Row over bears in France intensifies after angry farmers 'fire shots' in protest at sheep deaths

Row over bears in France intensifies after angry farmers 'fire shots' in protest at sheep deathsA bitter dispute over bears in France's Pyrenees mountains has intensified after farmers were accused of firing "50 shots" at state experts who came to assess how many sheep the beasts had killed. Prosecutors in the Ariège, south-west France, have launched a judicial investigation into "violence with weapons" after a group of "thirty aggressive people" allegedly unleashed a hail of bullets in the vicinity of four experts from the national hunting and wildlife office, ONCFS. The agents had come to check damage to sheep on August 25 after farmers reported fresh bear attacks on their livestock. The farmers threatened to kill the terrified experts, according to the Ariege authorities. A brown bear Credit: UKRAINE-BEAR/CENTER/REUTERS No-one was hurt but the shots were "manifestly to intimidate them", said Karline Bouisset,the local prosecutor, who denounced a "general climate of hostility". The experts' car tyres were also slashed. They have pressed for charges. Nicolas Hulot, the environment minister, swiftly condemned the incident. Tensions have reached boiling point in the mountain range that straddles the French-Spanish border since July, when more than 200 sheep died after they hurtled over the edge of a cliff in the Pyrenees while being chased by a bear. The sheep belonged to a farmer in the Couflens area on the French side of the border, but their bodies were found at the foot of a cliff just over the border in Spain. Local authorities sent experts to examine the scene and they concluded that the sheep had been running away from a bear. A female brown bear with cubs  Credit: TASS / Barcroft Images Owners are compensated for each animal killed under a deal between the government and farmers when brown bears from Slovenia were introduced in the late 1990s. But local sheep rearers complain that the bears have killed 400 livestock in the past month and say that cohabitation is no longer possible. "Given the situation, it is clear that the bear and pastoralism are incompatible," warned three farmers' unions.   They received the support of a group of local elected representatives who officially requested the French state remove the bear population, estimated at 39. The officials from the Ariège council said that the animals, should be "sent back" to their native Slovenia. France, eastern Pyrenees , aerial view of Villefranche de Conflent, Mont Canigou Credit:  Brigitte MERLE/ Getty Images Alain Servat, mayor of Uvuas, where most of the sheep deaths have occurred, has even unilaterally passed a decree banning bears from "wandering" into the mountainous area around his village. "There will one day be a problem with man – a tourist or inhabitant," he warned. "Bears are no more peaceful here than in Canada where they take precautions," he told La Dépêche du Midi. Local state authorities say that coexistence is possible, pointing out that in return for re-introducing the bears, farmers receive financial compensation for any damage and funding to buy Pyrenean dogs capable of keeping bears at bay. "The state places supportive means to better protect shepherds and their flocks," Marie Lajust, the regional state prefect told AFP.  "But pastoralism must evolve." "I'd rather shoot a bear than see sheep rearer shoot himself in his barn out of despair," replied Bruno Besche-Commenge, spokesman for the anti-bear Association for the Sustainable Development of the Identity of the Pyrenees ADDIP.  He refused to condemn the shooting incident, saying that it was understandable that farmers were starting to "lose the plot" and that they had only fired in the air. He said that it was in practice impossible to implement the recommended protective measures given the "very steep" terrain and the fact that "bears like wolves are intelligent and find ways round them". "Last year the bears attacked and killed two 'patou' sheep dogs supposed to protect the flocks so it doesn't work," he told the Telegraph. If nothing is done, "pastoralism in the central Pyrenees will die out within three years," he predicted. For the pro-bear camp, bears only account for a tiny part of sheep losses in the Pyrenees.  "The amount of sheep killed (by bears) , without playing down the tragedy for rearers, is only a very small part of deaths due to falls, storms, parasites or other animals like stray dogs or wild boar," said Alain Reynes, president of Pays de l'Ours-Adet, a pro-bear association, who put figure of deaths from other causes at up to 30,000 per year. "The bear is a scapegoat." If anything, pro-bear activists warn, the bear population is at risk of dwindling because no new ones have been have been reintroduced to the region since 2006, with successive governments avoiding the issue.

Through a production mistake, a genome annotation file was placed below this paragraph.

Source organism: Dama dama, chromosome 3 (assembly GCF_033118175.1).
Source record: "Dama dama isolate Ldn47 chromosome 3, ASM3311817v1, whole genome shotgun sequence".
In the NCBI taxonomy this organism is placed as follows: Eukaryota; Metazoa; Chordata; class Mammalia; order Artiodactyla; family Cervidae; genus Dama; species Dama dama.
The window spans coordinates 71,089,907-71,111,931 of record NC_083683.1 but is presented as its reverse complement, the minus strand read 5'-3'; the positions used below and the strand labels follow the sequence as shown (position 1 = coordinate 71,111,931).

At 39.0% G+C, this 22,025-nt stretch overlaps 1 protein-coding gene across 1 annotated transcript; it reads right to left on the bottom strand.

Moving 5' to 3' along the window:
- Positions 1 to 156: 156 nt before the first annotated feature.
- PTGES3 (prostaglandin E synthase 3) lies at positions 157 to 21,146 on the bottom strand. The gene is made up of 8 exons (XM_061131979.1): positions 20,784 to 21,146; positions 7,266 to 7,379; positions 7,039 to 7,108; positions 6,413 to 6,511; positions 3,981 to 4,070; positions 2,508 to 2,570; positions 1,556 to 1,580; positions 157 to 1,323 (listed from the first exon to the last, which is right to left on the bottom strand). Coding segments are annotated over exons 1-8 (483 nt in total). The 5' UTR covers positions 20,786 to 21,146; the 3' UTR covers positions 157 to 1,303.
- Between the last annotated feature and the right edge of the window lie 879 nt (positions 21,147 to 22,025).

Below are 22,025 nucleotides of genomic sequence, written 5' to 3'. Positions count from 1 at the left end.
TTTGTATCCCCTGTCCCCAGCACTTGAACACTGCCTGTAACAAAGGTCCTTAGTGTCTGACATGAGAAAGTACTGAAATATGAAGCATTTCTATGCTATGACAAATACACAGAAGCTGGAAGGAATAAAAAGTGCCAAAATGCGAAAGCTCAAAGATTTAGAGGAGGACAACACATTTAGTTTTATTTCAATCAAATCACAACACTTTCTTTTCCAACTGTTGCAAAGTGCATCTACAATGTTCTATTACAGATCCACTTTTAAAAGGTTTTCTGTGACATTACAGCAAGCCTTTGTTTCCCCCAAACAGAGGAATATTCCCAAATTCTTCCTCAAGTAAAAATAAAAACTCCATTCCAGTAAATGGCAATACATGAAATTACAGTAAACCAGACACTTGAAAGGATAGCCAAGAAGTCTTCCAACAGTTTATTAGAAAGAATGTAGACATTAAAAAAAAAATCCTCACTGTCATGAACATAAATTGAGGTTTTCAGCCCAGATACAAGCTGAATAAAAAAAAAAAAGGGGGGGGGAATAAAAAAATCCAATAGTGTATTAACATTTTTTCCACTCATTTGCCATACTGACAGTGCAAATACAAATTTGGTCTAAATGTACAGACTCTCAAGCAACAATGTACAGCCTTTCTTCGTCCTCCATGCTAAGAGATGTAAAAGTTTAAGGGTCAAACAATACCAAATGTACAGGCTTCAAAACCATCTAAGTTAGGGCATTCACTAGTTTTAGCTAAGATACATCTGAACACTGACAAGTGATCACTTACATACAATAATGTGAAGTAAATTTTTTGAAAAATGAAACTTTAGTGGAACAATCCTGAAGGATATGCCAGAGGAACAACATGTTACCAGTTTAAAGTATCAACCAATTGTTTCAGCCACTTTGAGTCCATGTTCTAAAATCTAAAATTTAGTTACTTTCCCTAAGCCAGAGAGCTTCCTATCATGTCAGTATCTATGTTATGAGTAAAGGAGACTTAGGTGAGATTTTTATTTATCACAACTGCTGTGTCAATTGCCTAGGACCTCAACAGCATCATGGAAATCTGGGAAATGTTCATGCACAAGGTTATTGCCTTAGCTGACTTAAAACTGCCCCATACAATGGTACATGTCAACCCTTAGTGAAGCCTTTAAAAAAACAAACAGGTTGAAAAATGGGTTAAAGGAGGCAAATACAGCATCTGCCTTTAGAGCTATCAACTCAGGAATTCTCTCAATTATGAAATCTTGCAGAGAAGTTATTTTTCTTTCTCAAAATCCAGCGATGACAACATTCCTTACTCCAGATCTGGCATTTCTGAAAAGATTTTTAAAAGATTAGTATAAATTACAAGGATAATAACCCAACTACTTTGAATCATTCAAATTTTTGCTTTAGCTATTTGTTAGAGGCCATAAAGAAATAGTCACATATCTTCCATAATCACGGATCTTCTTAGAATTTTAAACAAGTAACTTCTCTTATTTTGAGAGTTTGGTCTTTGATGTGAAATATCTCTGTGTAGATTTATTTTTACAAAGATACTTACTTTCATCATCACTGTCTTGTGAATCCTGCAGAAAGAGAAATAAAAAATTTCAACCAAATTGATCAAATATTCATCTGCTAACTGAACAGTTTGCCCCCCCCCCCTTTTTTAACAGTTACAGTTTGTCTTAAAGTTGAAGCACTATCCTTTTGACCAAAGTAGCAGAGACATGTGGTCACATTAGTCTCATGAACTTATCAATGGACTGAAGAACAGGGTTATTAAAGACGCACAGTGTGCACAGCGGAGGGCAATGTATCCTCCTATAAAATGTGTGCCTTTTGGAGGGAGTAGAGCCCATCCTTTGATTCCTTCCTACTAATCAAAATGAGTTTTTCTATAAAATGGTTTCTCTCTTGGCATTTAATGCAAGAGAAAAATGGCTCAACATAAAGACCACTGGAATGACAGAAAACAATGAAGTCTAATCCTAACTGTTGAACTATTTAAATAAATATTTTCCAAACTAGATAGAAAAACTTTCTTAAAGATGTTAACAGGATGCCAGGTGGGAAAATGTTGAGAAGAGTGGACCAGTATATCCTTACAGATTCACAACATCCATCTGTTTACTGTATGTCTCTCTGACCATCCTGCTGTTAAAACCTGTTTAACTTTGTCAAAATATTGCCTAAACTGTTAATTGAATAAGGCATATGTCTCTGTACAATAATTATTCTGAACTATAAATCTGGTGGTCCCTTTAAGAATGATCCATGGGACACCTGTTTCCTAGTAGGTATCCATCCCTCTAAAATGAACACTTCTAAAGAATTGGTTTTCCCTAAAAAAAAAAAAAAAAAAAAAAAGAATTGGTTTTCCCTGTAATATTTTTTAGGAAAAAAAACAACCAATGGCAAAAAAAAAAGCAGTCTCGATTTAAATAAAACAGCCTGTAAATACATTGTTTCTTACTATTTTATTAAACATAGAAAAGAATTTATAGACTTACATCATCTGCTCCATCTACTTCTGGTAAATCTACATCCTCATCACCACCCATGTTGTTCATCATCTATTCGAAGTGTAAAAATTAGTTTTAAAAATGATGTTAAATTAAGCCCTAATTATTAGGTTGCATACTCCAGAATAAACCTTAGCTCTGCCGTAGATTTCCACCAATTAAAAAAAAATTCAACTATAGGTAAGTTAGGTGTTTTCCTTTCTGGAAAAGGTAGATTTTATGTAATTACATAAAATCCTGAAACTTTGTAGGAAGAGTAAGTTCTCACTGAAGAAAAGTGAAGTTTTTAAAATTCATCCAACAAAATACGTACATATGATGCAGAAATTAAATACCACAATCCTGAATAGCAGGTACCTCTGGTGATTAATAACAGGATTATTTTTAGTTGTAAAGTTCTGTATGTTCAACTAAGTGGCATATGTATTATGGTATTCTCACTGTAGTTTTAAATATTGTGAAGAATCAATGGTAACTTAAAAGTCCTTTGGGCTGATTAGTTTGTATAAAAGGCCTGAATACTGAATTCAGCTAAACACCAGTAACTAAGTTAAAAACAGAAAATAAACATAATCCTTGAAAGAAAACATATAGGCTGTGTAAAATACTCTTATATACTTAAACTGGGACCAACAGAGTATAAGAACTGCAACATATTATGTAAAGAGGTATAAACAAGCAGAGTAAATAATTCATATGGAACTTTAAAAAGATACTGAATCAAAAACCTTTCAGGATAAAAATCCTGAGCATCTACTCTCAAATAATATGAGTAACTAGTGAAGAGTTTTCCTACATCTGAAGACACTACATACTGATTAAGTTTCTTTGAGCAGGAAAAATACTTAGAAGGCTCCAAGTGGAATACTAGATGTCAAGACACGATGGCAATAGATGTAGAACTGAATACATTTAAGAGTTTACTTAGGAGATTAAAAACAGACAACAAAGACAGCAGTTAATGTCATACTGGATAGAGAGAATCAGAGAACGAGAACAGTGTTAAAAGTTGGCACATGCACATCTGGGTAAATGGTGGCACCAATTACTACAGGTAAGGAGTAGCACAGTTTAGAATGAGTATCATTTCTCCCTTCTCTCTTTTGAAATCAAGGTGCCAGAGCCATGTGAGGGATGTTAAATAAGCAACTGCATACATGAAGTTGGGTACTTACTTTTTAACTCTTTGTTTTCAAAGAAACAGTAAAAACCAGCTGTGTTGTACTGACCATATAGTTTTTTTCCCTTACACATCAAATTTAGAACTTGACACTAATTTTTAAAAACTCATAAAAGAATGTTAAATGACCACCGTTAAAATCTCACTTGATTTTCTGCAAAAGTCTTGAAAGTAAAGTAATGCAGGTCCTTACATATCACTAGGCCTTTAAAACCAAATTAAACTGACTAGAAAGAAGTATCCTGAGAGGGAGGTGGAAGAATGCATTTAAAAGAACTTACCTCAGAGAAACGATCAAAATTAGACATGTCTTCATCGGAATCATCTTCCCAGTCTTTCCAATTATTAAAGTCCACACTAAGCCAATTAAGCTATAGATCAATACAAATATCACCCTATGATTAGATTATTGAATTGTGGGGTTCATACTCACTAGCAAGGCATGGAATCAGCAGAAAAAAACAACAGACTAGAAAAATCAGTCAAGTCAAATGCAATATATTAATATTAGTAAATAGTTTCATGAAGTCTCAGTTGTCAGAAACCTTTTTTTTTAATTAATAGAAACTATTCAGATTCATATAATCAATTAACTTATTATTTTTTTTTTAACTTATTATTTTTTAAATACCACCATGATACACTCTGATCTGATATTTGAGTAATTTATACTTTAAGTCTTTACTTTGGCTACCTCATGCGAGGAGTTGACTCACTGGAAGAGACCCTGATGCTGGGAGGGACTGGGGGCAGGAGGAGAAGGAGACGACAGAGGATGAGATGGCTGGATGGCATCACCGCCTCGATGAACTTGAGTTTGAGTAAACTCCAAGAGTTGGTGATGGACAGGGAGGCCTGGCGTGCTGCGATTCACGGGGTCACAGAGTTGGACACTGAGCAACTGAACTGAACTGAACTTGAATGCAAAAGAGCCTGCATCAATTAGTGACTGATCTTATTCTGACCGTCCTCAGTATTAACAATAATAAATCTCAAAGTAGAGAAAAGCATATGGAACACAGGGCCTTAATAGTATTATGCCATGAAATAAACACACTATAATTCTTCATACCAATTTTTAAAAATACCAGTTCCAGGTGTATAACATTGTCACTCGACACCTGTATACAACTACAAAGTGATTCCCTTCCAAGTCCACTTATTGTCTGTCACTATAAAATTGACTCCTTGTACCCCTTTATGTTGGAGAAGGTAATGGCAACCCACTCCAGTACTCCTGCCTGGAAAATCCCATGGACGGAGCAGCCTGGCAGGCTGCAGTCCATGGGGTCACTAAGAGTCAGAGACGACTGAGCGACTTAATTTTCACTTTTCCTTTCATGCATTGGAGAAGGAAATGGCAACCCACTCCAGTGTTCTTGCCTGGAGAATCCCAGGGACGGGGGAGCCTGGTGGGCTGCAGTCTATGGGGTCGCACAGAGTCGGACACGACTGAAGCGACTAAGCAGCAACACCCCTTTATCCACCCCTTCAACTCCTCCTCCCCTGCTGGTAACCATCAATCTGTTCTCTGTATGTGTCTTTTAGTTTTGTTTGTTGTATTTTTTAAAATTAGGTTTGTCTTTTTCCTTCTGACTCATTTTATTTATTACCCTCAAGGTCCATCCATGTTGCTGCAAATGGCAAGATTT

Yahoo News – Latest News & Headlines